Problem-solving as adults relates to the imaginings of our childhood. Imagination is not typically highlighted as part of the executive function skills, yet we know that the ability to examine various outcomes and possibilities is essential to creating the lives we want as adults. Make-believe or imaginative play requires a considerable amount of intellectual flexibility in the child, and flexibility is a key ingredient in both planning and creative problem-solving.
Theoretically, one term for this is decentration. Decentration explains the link between fantasy play and divergent thinking (Rubin, Fein, & Vandenberg, 1983). Decentration involves the ability to attend simultaneously to many features of one's environment, to transform objects and situations while at the same time understanding their original identities and states, to imagine at the same time things as they are and also as they were. For example, the child engaged in make-believe knows that the object he is sitting in is a cardboard box, but he pretends it is a car; in a sense, it is both a box and a car at once, and perhaps it was a submarine ten minutes earlier. Make-believe play, therefore, provides evidence of a considerable amount of intellectual flexibility in the child, and flexibility is a key ingredient in the creative process.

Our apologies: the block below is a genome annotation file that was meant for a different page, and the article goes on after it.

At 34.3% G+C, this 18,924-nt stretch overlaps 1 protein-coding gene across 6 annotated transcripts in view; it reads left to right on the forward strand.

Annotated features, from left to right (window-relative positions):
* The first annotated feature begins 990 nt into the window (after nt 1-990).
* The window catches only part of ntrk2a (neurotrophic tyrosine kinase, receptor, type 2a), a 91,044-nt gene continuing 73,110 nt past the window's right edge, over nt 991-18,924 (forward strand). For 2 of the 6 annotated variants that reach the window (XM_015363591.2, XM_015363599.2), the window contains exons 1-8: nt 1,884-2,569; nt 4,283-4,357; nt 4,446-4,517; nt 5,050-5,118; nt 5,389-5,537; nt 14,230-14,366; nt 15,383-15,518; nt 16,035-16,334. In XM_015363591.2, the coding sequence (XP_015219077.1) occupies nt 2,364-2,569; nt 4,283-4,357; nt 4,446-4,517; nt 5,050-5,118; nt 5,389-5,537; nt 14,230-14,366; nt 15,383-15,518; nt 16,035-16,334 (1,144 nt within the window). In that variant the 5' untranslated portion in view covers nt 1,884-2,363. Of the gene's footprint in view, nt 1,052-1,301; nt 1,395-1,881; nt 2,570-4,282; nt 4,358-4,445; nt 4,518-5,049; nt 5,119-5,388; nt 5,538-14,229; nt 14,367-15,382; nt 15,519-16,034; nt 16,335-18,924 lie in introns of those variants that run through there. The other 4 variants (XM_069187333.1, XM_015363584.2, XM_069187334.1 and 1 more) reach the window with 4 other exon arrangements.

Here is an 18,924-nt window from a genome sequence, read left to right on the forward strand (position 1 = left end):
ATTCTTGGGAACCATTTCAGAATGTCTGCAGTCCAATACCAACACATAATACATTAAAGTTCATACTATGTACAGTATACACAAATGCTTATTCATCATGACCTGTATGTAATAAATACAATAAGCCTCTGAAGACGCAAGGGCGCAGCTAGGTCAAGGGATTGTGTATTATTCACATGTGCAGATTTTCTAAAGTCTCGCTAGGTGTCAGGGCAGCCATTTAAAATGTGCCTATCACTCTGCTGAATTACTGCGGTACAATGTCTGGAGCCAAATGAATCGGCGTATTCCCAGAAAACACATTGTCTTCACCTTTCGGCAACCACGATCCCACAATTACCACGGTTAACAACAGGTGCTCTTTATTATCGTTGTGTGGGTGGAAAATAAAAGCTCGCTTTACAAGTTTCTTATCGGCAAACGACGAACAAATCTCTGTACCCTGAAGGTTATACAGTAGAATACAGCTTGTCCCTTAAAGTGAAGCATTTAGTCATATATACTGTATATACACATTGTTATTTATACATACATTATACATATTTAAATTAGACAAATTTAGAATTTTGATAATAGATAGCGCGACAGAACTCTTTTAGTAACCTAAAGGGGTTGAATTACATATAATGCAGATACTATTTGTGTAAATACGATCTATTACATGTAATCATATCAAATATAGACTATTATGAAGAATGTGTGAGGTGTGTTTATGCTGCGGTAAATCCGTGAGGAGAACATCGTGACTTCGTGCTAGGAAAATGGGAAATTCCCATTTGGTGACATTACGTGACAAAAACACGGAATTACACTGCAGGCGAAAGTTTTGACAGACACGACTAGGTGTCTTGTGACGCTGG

At PS1, imagination is recognized as an important aspect of children’s development as a way for them to express themselves and follow their unique interests. Classrooms and indoor/outdoor play spaces are intentionally organized with innovative materials to support joy in discovery and engage each learner. From the ground up, PS1 encourages this exploration and imagination.